Depends on Who's Asking by Lani Lynn Vale

Blurb


Saint & Caro


It was the night before Christmas, and all through the house, not a creature was stirring… nope. No. Nuh-uh. That’s a lie.

The moment that Caro wakes up, she knows that she’s not alone.

One thump-thump from the living room and she quickly moves into action.

One 911 call later, and she’s ready to defend herself.

Only, she gets more than she bargains for when she steps out into her living room and comes face to face with a living, breathing nightmare.

And isn’t it just fitting that the man that saves her by coming down the chimney with a large black gun in his hand is named Saint Nicholas?

***

It seemed like the start of a bad joke.

Saint Nicholas comes down the chimney on Christmas Eve night, but he isn’t there to bear gifts. He’s there to take out the trash.

When he lands on his silent feet, he has no other choice but to put himself in harm’s way.

One look at Caro’s terrified face, and he can’t stop himself.

He steps in just as the bullets start flying, saving the damsel in distress and taking a wound to the shoulder for his trouble.

But one thing he can say is, heroes always win the girl.

And Caro is the best Christmas miracle of all.





PROLOGUE I


I may look innocent, but I screenshot a lot.


-T-shirt


SAINT


Seventeen years old



“Are you ready?”

I looked up at my mother who was bent down smiling at me.

I was ready.

I’d been ready for hours.

Yet, as the son of the President and First Lady of the United States, I was expected to do things that most other kids weren’t.

Like sit around for hours, doing nothing, on Christmas Eve.

I was also dressed like a pretentious asshole in layers and layers of fabric that itched. Yet again, I wasn’t allowed to complain.

Not and be ‘presentable.’

“Yes, ma’am,” I said, trying my hardest to sound pleasant and not the pissed off teen that I actually was.

At seventeen, I should’ve been at home, hanging with my friends, or spending time at a party with my family. Instead, I was at a fundraising dinner, or whatever, with my parents and about two hundred of Capitol Hill’s finest.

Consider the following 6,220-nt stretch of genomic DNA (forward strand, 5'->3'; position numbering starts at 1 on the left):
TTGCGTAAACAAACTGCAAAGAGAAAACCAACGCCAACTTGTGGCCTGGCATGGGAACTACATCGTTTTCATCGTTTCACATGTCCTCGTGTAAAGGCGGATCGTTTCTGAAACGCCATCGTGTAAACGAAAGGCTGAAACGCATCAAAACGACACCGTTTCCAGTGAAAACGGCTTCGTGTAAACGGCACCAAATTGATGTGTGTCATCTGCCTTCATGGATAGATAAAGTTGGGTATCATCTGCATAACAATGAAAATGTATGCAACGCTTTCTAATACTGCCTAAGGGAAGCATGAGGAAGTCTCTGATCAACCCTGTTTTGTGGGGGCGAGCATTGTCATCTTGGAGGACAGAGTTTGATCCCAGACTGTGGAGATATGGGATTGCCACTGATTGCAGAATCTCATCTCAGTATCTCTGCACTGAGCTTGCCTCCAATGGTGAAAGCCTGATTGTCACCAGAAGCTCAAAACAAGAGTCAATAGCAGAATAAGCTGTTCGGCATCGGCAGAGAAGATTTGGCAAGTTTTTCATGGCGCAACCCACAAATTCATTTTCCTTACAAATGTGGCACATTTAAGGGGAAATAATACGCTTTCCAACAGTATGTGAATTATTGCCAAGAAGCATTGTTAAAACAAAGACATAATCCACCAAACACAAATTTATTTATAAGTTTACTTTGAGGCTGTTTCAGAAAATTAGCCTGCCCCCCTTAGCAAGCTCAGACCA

Or, at least I was told they’re Capitol Hill’s finest.

I didn’t like half of them. And the other half I was ambivalent about.

“Let’s go,” one of the two secret service agents that were sworn to protect only me ordered.

His name was Daniel, and he was an asshole.

But he was a protective asshole, so I guessed that worked in my favor.

The other secret service agent tasked to protect me, Phillipe, fell into step on my other side as my mother and her secret service agents fell into step beside her.

My father wasn’t far behind with his, but he got hung up by a senator that he was trying to win favor with and stopped. Again.

“Jesus Christ,” I said to nobody in particular. “Will this fucking night ever end?”

“Language,” my mother growled.

I looked over at her and narrowed my eyes.

“I’m fucking tired of this, Mother,” I ground out. “This is getting to the point where it’s ridiculous. I didn’t have to come with you tonight. I could’ve stayed at home, yet, alas, I was forced to because it would ‘look good for Daddy’s reelection.’”

My mother’s eyes narrowed. “Language, Saint.”

I narrowed my eyes back. “Don’t lecture me on my language. How about you tell me why we can’t spend a holiday on our own? Or, how about you tell me why, for the love of God, y’all just can’t leave me behind?”

My mother looked like she wanted to smack me upside the head.

She wouldn’t, because someone might very well see it and print it in the newspapers, but I could tell she wanted to.

We couldn’t do anything normal.

Every single move, every single shit we took, was scrutinized.

And it was getting really fucking old.

I’d spent four fucking years doing this, and I was tired.

Not to mention the two years before that my father spent campaigning.

Or the six years before that my father spent as the senator of Arkansas.

Politics had been my life for as long as I could remember. The only problem was, I didn’t want politics to be my life. I wanted to be a regular teenager.